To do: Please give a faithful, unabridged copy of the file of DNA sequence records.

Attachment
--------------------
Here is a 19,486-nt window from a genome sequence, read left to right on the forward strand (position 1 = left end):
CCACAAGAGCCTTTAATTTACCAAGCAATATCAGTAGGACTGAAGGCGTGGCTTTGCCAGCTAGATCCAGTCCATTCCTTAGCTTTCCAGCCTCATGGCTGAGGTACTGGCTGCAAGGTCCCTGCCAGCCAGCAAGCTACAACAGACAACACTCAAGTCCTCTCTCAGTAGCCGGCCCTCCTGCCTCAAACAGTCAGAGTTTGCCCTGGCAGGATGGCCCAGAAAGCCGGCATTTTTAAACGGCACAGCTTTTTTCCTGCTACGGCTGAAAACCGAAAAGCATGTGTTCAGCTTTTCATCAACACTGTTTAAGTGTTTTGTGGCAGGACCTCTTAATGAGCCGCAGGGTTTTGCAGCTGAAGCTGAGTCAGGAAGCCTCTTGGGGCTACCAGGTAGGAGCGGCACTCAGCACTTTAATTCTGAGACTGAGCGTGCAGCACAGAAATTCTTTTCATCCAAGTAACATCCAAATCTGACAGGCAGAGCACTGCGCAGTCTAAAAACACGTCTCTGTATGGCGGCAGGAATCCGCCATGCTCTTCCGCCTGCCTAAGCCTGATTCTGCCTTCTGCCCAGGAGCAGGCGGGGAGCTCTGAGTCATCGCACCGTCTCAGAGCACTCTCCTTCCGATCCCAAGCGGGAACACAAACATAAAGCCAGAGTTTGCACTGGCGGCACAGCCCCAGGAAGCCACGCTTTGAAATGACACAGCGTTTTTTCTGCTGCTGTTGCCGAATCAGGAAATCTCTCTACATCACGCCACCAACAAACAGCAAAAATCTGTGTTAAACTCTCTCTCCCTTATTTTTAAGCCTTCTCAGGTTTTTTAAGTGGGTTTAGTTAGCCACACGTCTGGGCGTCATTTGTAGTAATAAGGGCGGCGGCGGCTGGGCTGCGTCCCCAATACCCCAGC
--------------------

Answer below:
Here is a 19,486-nt window from a genome sequence, read left to right on the forward strand (position 1 = left end):
CCACAAGAGCCTTTAATTTACCAAGCAATATCAGTAGGACTGAAGGCGTGGCTTTGCCAGCTAGATCCAGTCCATTCCTTAGCTTTCCAGCCTCATGGCTGAGGTACTGGCTGCAAGGTCCCTGCCAGCCAGCAAGCTACAACAGACAACACTCAAGTCCTCTCTCAGTAGCCGGCCCTCCTGCCTCAAACAGTCAGAGTTTGCCCTGGCAGGATGGCCCAGAAAGCCGGCATTTTTAAACGGCACAGCTTTTTTCCTGCTACGGCTGAAAACCGAAAAGCATGTGTTCAGCTTTTCATCAACACTGTTTAAGTGTTTTGTGGCAGGACCTCTTAATGAGCCGCAGGGTTTTGCAGCTGAAGCTGAGTCAGGAAGCCTCTTGGGGCTACCAGGTAGGAGCGGCACTCAGCACTTTAATTCTGAGACTGAGCGTGCAGCACAGAAATTCTTTTCATCCAAGTAACATCCAAATCTGACAGGCAGAGCACTGCGCAGTCTAAAAACACGTCTCTGTATGGCGGCAGGAATCCGCCATGCTCTTCCGCCTGCCTAAGCCTGATTCTGCCTTCTGCCCAGGAGCAGGCGGGGAGCTCTGAGTCATCGCACCGTCTCAGAGCACTCTCCTTCCGATCCCAAGCGGGAACACAAACATAAAGCCAGAGTTTGCACTGGCGGCACAGCCCCAGGAAGCCACGCTTTGAAATGACACAGCGTTTTTTCTGCTGCTGTTGCCGAATCAGGAAATCTCTCTACATCACGCCACCAACAAACAGCAAAAATCTGTGTTAAACTCTCTCTCCCTTATTTTTAAGCCTTCTCAGGTTTTTTAAGTGGGTTTAGTTAGCCACACGTCTGGGCGTCATTTGTAGTAATAAGGGCGGCGGCGGCTGGGCTGCGTCCCCAATACCCCAGC